www.audiomastery.com Bob's room 615 562-4346 georgetownmasters.com Georgetown Masters 615 254-3233

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Ruby Baby

Posts: 5,684 Member Since:26/01/2011

#9 [url]

Feb 25 16 7:47 AM

If I understand correctly, before Roth IRAs an S corporation allowed you to shelter more pre-tax income for retirement than a sole proprietorship. That's not true any more.

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Posts: 131 Member Since:17/11/2012

#10 [url]

Feb 25 16 8:35 AM

LLC that elected S status here.  The two terms are not mutually exclusive.  If you set up as a single member LLC the IRS requires you to file just as a sole proprietor would.   I elected subchapter S treatment the first time I was asked by a customer to provide a W-9.   W-9s are used by businesses to collect your information and ID numbers in case they have to send you a 1099.   The instructions on the W-9 clearly state that the Social security number of LLC's single member, NOT the LLC's Federal ID number, be provided on the form; because, remember, the single member LLC is treated by the IRS as a sole proprietor.   They do recognize an LLC who has elected subchapter S status as a seperate entity.  I probably could have gotten away with just ignoring the instructions and put the LLC's ID number in, but you never know when your customer's person in charge of handling W-9s and 1099s is going to be a stickler for rules and details.   I will not give any customer my social security number.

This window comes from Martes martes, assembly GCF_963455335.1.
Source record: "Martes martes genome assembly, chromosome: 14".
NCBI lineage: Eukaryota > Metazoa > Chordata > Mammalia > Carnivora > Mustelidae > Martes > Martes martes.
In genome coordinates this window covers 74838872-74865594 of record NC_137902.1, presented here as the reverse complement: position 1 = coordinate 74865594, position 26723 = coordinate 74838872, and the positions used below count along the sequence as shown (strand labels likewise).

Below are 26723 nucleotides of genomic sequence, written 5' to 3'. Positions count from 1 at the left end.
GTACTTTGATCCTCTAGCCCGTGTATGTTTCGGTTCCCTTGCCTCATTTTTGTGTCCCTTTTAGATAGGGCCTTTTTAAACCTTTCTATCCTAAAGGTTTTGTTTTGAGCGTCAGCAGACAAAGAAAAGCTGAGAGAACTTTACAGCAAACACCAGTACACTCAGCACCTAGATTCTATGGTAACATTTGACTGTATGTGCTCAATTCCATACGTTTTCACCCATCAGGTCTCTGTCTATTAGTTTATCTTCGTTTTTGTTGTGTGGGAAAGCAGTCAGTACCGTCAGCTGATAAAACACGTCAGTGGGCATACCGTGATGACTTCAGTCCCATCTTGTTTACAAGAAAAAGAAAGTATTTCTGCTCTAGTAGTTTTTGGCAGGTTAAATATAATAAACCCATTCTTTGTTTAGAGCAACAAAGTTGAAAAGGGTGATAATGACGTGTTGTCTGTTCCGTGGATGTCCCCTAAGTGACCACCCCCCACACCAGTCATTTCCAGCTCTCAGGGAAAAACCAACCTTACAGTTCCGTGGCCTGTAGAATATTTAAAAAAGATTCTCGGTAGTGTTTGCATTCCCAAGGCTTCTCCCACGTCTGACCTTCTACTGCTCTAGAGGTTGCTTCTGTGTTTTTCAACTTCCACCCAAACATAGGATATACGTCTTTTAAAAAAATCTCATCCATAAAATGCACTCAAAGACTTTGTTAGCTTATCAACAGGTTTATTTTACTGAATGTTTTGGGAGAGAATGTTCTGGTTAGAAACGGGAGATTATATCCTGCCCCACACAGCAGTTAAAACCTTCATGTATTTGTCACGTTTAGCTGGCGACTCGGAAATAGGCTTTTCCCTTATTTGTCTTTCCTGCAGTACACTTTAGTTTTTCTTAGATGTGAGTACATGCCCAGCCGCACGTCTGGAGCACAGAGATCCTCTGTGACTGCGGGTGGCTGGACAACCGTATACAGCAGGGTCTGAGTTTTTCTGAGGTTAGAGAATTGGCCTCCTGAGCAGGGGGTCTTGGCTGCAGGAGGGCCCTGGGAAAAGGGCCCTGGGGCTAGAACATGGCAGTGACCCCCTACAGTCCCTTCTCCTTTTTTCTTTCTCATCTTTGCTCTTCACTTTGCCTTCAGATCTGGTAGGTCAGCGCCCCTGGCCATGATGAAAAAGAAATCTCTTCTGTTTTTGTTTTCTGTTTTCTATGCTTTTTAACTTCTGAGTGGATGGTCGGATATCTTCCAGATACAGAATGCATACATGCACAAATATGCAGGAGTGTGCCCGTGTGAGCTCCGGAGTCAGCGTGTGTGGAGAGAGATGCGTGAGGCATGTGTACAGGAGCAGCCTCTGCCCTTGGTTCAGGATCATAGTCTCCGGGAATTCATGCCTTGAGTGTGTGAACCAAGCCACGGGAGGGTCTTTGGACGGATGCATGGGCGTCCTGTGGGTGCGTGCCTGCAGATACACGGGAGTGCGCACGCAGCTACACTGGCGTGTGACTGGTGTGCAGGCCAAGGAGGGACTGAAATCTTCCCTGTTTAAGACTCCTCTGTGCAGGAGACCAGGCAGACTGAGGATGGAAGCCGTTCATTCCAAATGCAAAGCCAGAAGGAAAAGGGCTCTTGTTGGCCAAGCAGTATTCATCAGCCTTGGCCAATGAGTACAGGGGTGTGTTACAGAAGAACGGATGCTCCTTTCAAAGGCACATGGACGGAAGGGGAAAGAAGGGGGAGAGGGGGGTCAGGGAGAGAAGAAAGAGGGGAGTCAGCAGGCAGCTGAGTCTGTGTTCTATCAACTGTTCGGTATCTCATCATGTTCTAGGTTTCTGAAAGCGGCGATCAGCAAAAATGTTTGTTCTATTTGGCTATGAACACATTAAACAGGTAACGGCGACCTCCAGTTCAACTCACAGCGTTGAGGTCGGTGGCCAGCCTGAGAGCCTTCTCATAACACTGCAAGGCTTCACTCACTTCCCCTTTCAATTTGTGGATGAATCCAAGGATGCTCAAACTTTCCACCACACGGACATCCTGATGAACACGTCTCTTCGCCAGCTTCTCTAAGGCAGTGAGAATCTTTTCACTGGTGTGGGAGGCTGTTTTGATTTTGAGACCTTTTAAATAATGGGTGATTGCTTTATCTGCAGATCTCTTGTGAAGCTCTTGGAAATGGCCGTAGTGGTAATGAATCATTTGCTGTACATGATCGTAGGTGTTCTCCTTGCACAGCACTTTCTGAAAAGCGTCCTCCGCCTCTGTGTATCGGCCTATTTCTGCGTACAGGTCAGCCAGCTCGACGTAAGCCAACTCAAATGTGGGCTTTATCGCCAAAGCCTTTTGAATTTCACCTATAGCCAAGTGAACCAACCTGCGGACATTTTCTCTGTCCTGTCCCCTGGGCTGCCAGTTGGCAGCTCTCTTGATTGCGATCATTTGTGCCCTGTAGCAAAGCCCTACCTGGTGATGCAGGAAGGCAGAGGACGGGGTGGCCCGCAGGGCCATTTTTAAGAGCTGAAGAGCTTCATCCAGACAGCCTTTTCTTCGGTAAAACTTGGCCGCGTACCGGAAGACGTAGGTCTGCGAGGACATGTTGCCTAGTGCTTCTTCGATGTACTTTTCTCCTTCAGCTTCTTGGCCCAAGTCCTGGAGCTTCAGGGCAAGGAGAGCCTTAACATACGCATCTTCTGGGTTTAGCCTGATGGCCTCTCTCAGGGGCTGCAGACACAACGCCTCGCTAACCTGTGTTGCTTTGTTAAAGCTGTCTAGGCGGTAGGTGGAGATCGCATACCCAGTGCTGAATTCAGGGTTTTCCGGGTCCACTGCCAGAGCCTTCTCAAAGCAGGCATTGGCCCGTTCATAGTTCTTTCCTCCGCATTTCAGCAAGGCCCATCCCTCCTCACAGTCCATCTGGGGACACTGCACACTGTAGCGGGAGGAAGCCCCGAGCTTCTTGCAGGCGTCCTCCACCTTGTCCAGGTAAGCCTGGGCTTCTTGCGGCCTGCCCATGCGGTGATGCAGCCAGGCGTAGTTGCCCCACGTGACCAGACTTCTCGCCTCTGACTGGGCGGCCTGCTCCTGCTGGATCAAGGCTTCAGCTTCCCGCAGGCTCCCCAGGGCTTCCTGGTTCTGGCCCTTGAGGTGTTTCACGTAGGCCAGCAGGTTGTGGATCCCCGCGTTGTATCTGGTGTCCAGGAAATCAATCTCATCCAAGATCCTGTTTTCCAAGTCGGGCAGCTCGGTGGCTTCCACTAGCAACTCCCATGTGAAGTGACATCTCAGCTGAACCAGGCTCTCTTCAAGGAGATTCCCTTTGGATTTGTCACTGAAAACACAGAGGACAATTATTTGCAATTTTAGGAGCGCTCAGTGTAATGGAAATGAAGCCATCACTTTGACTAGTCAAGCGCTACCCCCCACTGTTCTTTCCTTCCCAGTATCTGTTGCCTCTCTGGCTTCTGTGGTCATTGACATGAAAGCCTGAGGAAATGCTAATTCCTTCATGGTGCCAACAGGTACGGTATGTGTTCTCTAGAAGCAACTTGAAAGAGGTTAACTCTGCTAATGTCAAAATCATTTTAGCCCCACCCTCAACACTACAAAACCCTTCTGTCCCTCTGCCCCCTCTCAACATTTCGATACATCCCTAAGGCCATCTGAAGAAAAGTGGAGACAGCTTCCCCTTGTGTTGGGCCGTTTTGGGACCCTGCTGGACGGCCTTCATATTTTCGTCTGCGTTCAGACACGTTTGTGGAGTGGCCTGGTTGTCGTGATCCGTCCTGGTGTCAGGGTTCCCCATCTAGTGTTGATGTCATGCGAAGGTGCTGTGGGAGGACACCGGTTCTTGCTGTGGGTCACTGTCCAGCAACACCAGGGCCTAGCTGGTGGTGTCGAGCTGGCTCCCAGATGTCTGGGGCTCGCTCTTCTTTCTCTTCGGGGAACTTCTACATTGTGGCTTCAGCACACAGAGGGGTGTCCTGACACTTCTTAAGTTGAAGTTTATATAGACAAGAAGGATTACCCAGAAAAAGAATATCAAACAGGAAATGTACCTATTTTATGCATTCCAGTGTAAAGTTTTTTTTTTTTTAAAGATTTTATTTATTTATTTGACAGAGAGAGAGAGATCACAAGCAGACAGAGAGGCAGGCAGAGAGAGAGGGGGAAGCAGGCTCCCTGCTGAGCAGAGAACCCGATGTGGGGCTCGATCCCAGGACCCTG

I like operating as an S Corp.  I like getting a regular paycheck, albeit very small, as opposed to just taking money momey out.  Also, I dont worry about filing quarterly estimated income tax returns because in December, if it looks like I haven't had enough taxe withheld from my checks, I can pay myself a bonus and withhold the shortage from that.   Income taxes withheld from payroll checks are deemed to have been paid in evenly throughout the year.